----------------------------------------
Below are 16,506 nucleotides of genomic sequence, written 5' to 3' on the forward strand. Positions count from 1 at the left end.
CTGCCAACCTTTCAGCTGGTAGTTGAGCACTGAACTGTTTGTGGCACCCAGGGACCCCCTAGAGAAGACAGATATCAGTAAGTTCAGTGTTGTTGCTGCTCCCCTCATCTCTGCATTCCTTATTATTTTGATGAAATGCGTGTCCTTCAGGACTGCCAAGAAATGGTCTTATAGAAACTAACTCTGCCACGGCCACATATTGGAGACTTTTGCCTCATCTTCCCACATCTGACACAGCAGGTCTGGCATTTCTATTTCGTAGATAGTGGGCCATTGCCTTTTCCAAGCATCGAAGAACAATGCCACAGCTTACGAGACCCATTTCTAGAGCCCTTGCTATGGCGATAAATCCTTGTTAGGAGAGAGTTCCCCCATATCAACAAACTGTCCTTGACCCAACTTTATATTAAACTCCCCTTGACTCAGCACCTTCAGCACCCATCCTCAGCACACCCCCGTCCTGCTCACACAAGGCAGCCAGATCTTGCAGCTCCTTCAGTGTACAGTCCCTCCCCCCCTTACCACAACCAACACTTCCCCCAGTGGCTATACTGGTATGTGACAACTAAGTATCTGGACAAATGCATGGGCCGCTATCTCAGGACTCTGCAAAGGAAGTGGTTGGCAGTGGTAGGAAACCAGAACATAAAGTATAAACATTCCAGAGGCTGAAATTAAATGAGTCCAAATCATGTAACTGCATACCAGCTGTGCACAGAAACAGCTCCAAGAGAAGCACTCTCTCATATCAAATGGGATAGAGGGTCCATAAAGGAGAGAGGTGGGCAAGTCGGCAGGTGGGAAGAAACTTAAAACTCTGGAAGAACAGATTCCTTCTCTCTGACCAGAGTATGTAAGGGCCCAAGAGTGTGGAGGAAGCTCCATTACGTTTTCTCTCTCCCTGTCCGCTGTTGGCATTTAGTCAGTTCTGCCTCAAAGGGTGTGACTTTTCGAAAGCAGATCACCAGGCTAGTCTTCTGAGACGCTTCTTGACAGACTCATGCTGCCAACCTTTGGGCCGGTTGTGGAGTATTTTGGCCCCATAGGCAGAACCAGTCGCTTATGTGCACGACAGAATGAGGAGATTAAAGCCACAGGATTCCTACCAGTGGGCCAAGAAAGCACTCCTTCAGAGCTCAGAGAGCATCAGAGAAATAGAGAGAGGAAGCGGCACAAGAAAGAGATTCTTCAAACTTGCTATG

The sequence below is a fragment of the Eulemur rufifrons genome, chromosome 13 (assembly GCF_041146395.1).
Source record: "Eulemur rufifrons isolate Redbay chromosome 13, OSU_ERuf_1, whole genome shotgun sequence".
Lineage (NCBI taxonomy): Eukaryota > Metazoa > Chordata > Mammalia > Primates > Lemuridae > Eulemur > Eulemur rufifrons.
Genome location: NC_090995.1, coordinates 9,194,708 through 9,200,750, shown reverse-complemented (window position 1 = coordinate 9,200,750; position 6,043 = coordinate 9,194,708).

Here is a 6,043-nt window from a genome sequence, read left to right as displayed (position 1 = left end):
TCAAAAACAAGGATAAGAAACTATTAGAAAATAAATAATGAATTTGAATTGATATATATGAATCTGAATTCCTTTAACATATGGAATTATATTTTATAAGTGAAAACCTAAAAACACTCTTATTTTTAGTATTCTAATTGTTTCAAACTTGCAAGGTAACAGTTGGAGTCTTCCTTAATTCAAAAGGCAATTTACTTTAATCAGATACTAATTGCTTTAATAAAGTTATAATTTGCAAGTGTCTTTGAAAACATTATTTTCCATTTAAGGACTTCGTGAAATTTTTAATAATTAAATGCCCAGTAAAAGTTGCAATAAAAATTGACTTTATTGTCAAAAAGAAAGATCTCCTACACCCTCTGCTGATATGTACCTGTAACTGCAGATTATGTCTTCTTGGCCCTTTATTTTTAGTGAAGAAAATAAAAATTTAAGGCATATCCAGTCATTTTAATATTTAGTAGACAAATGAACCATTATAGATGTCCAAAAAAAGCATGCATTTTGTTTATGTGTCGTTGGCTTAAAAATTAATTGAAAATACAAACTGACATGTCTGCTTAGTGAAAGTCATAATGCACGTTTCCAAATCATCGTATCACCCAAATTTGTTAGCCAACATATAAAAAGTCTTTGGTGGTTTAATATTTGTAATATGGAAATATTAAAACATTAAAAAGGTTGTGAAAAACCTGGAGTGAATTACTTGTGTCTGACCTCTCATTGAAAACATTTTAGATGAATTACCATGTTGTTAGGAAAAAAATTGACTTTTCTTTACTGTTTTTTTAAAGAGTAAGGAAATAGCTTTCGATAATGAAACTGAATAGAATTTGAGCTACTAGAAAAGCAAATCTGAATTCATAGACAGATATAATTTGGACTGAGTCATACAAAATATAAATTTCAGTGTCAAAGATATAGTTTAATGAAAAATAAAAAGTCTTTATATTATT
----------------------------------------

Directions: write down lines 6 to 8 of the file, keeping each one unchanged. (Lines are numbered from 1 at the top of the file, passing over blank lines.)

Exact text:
Genome location: NC_090995.1, coordinates 9,194,708 through 9,200,750, shown reverse-complemented (window position 1 = coordinate 9,200,750; position 6,043 = coordinate 9,194,708).

Here is a 6,043-nt window from a genome sequence, read left to right as displayed (position 1 = left end):
TCAAAAACAAGGATAAGAAACTATTAGAAAATAAATAATGAATTTGAATTGATATATATGAATCTGAATTCCTTTAACATATGGAATTATATTTTATAAGTGAAAACCTAAAAACACTCTTATTTTTAGTATTCTAATTGTTTCAAACTTGCAAGGTAACAGTTGGAGTCTTCCTTAATTCAAAAGGCAATTTACTTTAATCAGATACTAATTGCTTTAATAAAGTTATAATTTGCAAGTGTCTTTGAAAACATTATTTTCCATTTAAGGACTTCGTGAAATTTTTAATAATTAAATGCCCAGTAAAAGTTGCAATAAAAATTGACTTTATTGTCAAAAAGAAAGATCTCCTACACCCTCTGCTGATATGTACCTGTAACTGCAGATTATGTCTTCTTGGCCCTTTATTTTTAGTGAAGAAAATAAAAATTTAAGGCATATCCAGTCATTTTAATATTTAGTAGACAAATGAACCATTATAGATGTCCAAAAAAAGCATGCATTTTGTTTATGTGTCGTTGGCTTAAAAATTAATTGAAAATACAAACTGACATGTCTGCTTAGTGAAAGTCATAATGCACGTTTCCAAATCATCGTATCACCCAAATTTGTTAGCCAACATATAAAAAGTCTTTGGTGGTTTAATATTTGTAATATGGAAATATTAAAACATTAAAAAGGTTGTGAAAAACCTGGAGTGAATTACTTGTGTCTGACCTCTCATTGAAAACATTTTAGATGAATTACCATGTTGTTAGGAAAAAAATTGACTTTTCTTTACTGTTTTTTTAAAGAGTAAGGAAATAGCTTTCGATAATGAAACTGAATAGAATTTGAGCTACTAGAAAAGCAAATCTGAATTCATAGACAGATATAATTTGGACTGAGTCATACAAAATATAAATTTCAGTGTCAAAGATATAGTTTAATGAAAAATAAAAAGTCTTTATATTATT